Dale Lukanich showed six pieces of paper money,
while he described his trip to the Memphis Paper Money Show.
(The show will move from its long-time Memphis venue to Kansas City.)
Dale spoke with dealers about slabbed vs not slabbed.
Slabbing is a big preference for selling in the US and China.
Europeans generally prefer unslabbed notes.
Two Netherlands Antilles 10 Guilden 1986.
1 slabbed and 1 raw.
A 250 Guilden from Netherlands Antilles dated 1986.
Three ($1, $3, and $4) pieces of obsolete currency issued
by the United States Exchange Company payable in Portland, Maine.
Fewer than 125, each, of these notes are known to exist.
Lyle Daly brought in a diverse set of items for our meeting.
He started out with Justinian I (born 482, died 565, and reigned 527–565),
who is known for:
Reclaimed a great portion of the Western Roman Empire.
North Africa, Sicily, Rome and Italian states.
Blossoming of Byzantium — Hagia Sophia.
Uniform revision to the Corpus Juris Civils,
which is still a model of civil law in many countries.
Obverse of medal by R Andrei (1974).
Medal Notariat Francias / Caisse Des Depots French Notaries — Cash Deposits.
Why on a medal for French Notaries?
Misunderstood the role of the French Notaries.
French Notaries are similar to contract attorneys here in the US,
and are responsible for funds requiring special protection
such as tax exempt savings, escrow accounts, and public sector retirement funds.
Three coins of Justinian.
40 Nomia “M” minted in Constantinople in the 27th year
of his reign, 555AD.
20 Nomia “K” minted in Nicomedia in the 23rd year
of his reign, 520 AD.
10 Nomia “I” minted in Antioch in the 23rd year
of his reign, 520AD.
For fun, Lyle still watches his pocket change and showed two coins
and a note “countermarked” (graffiti) received in circulation:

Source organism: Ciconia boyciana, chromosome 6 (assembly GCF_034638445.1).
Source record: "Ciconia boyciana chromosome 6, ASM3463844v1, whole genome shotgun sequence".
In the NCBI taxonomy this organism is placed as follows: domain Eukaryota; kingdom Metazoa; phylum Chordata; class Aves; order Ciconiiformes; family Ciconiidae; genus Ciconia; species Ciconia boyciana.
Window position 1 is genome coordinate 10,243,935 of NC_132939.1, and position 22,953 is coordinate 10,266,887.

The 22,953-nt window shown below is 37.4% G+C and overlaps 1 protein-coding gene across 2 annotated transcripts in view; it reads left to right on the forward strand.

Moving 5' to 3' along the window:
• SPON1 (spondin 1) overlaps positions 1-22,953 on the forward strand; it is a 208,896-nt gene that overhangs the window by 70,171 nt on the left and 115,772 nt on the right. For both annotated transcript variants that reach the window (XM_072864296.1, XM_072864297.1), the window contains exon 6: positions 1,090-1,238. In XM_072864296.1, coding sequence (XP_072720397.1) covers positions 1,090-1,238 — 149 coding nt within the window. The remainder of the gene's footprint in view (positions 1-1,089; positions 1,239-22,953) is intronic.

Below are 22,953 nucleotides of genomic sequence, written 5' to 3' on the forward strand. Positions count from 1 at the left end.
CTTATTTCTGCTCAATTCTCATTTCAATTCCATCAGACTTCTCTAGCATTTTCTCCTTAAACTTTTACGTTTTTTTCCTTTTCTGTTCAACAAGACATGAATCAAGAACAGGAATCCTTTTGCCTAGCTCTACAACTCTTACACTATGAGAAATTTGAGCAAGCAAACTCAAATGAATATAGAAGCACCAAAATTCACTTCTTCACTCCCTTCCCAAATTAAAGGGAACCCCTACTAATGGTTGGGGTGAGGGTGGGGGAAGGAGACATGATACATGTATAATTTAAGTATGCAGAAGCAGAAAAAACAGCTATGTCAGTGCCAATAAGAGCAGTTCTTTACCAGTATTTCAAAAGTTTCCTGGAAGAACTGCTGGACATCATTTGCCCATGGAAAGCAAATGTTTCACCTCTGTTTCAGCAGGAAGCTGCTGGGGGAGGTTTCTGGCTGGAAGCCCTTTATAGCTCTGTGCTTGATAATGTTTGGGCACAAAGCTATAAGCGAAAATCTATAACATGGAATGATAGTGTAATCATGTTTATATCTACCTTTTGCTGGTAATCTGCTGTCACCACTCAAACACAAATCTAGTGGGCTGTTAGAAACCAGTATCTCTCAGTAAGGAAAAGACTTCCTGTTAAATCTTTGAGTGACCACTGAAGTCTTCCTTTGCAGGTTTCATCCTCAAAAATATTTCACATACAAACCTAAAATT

1976 cent countermarked with the state of Louisiana.
1974 D half dollar “This coin is a bomb.”
Series 2009 $1 note from the San Francisco Federal Reserve
with Washington made up as “The Joker.”
“I never plan my day… the term premeditated
creates such a stir in the courtroom.”
Rich Lipman showed us 4 items.
Australia $5, with a vignette of Sir John Franklin.
Franklin was a 19th century British explorer who
led some difficult arctic expeditions before
becoming Lieutenant Governor of Tasmania,
and later died, with all members, on an ill-fated arctic expedition.
Canada, $20 Bank of Commerce, 1935, with vignettes of classical deities.
Canada, $20 Star Trek, .9999 silver, 2016.
Nancy Reagan “First Spouse” coin, 2016 W.
The last of the First Spouse series.
Mark Wieclaw, decked out with a 5-oz silver eagle hanging
from a massive chain around his neck, displayed 4 coins and tokens.
Encased cent [BU 1933 Lincoln] from the B&O Railroad exhibit
at the 1933 Chicago Century of Progress World’s Fair.
A copper medal, about the size of a one cent piece,
issued by the Calumet Numismatic Club from East Chicago, Indiana
for the U.S. bicentennial in 1976.
The C.N.C. is the oldest coin club in Indiana, founded in 1939.
A silver litra (¾ of a gram) from Calabria, Tarentum
circa 275-250BC with a scallop shell on the obverse
and a dolphin on the reverse.
A bronze AE 23-28mm from Cnossus, Crete circa 30BC.
The obverse features a crocodile standing with jaws open.
On the reverse is the prow of a ship.
Robert Feiler brought in a mint error and several
altered “magician” coins.
2004-P Jefferson nickel with keel boat reverse that appears
to have been struck in copper.